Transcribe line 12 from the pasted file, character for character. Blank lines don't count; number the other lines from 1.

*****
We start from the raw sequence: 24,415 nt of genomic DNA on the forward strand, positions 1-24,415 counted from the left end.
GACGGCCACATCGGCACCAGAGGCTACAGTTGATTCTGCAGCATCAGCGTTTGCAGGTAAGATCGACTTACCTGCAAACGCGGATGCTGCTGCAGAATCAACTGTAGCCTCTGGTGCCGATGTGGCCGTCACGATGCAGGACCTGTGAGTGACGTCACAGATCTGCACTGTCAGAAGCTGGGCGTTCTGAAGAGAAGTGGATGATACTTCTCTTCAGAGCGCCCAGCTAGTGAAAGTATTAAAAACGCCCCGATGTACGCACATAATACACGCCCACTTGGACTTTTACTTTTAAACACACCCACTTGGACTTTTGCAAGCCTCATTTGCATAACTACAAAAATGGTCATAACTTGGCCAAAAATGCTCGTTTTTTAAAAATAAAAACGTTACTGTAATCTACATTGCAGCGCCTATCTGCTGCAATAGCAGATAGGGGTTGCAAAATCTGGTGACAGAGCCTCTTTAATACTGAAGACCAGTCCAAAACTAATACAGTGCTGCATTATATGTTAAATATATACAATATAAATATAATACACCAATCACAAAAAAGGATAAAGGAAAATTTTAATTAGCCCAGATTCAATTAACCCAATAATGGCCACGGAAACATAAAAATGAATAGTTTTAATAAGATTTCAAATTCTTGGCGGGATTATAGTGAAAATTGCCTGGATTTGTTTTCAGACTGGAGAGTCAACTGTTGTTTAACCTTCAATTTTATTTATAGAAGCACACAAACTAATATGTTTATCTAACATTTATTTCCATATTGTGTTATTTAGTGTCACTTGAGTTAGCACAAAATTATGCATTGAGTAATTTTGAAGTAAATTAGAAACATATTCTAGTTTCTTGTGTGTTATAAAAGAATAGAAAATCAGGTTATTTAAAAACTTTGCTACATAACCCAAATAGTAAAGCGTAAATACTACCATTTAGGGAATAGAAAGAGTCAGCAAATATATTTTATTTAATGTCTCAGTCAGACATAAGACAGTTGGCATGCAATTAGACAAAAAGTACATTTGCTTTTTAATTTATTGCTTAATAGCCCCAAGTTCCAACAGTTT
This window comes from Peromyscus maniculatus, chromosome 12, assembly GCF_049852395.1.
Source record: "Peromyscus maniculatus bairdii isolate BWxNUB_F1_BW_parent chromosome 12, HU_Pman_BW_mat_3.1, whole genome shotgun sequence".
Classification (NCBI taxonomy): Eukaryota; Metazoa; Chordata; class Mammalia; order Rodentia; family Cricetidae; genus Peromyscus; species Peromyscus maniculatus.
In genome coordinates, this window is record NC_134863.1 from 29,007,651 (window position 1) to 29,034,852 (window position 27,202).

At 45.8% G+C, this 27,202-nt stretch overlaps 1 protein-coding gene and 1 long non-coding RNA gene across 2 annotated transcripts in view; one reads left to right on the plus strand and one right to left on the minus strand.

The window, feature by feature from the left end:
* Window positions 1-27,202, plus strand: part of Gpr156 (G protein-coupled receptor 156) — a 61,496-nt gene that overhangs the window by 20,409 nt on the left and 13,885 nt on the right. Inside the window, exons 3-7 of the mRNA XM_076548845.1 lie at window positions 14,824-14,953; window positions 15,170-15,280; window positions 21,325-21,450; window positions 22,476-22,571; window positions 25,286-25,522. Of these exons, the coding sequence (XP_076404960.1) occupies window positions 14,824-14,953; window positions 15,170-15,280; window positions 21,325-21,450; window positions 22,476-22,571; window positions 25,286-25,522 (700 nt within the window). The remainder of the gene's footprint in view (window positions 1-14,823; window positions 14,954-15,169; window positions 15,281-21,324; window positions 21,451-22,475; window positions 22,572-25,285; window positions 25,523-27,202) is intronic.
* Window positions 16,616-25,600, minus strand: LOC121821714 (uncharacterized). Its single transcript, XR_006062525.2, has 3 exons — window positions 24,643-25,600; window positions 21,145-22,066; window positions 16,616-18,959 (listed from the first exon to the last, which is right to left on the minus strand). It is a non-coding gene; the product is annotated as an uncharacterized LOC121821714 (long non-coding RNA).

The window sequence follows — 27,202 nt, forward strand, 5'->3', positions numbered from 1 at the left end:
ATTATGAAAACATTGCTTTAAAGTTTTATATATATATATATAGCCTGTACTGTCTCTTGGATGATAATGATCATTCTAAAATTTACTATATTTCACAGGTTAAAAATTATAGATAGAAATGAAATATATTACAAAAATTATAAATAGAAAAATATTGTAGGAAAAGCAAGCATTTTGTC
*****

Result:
ATTATGAAAACATTGCTTTAAAGTTTTATATATATATATATAGCCTGTACTGTCTCTTGGATGATAATGATCATTCTAAAATTTACTATATTTCACAGGTTAAAAATTATAGATAGAAATGAAATATATTACAAAAATTATAAATAGAAAAATATTGTAGGAAAAGCAAGCATTTTGTC